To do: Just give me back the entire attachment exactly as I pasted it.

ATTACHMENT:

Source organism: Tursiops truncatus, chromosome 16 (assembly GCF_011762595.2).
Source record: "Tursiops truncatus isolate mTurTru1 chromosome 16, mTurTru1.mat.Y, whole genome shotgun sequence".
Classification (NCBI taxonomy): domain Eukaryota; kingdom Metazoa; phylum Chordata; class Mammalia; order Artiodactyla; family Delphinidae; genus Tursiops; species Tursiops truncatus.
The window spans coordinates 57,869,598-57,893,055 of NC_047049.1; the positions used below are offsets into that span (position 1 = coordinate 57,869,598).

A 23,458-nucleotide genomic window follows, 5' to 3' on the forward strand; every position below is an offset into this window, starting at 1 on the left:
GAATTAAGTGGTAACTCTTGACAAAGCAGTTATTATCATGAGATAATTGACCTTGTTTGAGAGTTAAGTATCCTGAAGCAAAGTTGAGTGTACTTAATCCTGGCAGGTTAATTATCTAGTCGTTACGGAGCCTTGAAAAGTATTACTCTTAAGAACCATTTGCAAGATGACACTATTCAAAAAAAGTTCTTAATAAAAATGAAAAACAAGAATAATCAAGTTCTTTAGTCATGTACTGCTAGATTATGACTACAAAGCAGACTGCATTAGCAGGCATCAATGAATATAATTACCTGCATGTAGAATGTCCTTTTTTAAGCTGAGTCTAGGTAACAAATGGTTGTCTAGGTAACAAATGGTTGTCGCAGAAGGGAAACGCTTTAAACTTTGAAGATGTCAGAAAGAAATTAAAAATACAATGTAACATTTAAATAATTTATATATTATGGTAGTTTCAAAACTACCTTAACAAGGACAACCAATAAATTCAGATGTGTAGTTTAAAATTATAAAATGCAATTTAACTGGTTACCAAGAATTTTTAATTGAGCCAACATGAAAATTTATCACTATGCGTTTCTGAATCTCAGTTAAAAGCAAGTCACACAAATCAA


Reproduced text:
Source organism: Tursiops truncatus, chromosome 16 (assembly GCF_011762595.2).
Source record: "Tursiops truncatus isolate mTurTru1 chromosome 16, mTurTru1.mat.Y, whole genome shotgun sequence".
Classification (NCBI taxonomy): domain Eukaryota; kingdom Metazoa; phylum Chordata; class Mammalia; order Artiodactyla; family Delphinidae; genus Tursiops; species Tursiops truncatus.
The window spans coordinates 57,869,598-57,893,055 of NC_047049.1; the positions used below are offsets into that span (position 1 = coordinate 57,869,598).

A 23,458-nucleotide genomic window follows, 5' to 3' on the forward strand; every position below is an offset into this window, starting at 1 on the left:
GAATTAAGTGGTAACTCTTGACAAAGCAGTTATTATCATGAGATAATTGACCTTGTTTGAGAGTTAAGTATCCTGAAGCAAAGTTGAGTGTACTTAATCCTGGCAGGTTAATTATCTAGTCGTTACGGAGCCTTGAAAAGTATTACTCTTAAGAACCATTTGCAAGATGACACTATTCAAAAAAAGTTCTTAATAAAAATGAAAAACAAGAATAATCAAGTTCTTTAGTCATGTACTGCTAGATTATGACTACAAAGCAGACTGCATTAGCAGGCATCAATGAATATAATTACCTGCATGTAGAATGTCCTTTTTTAAGCTGAGTCTAGGTAACAAATGGTTGTCTAGGTAACAAATGGTTGTCGCAGAAGGGAAACGCTTTAAACTTTGAAGATGTCAGAAAGAAATTAAAAATACAATGTAACATTTAAATAATTTATATATTATGGTAGTTTCAAAACTACCTTAACAAGGACAACCAATAAATTCAGATGTGTAGTTTAAAATTATAAAATGCAATTTAACTGGTTACCAAGAATTTTTAATTGAGCCAACATGAAAATTTATCACTATGCGTTTCTGAATCTCAGTTAAAAGCAAGTCACACAAATCAA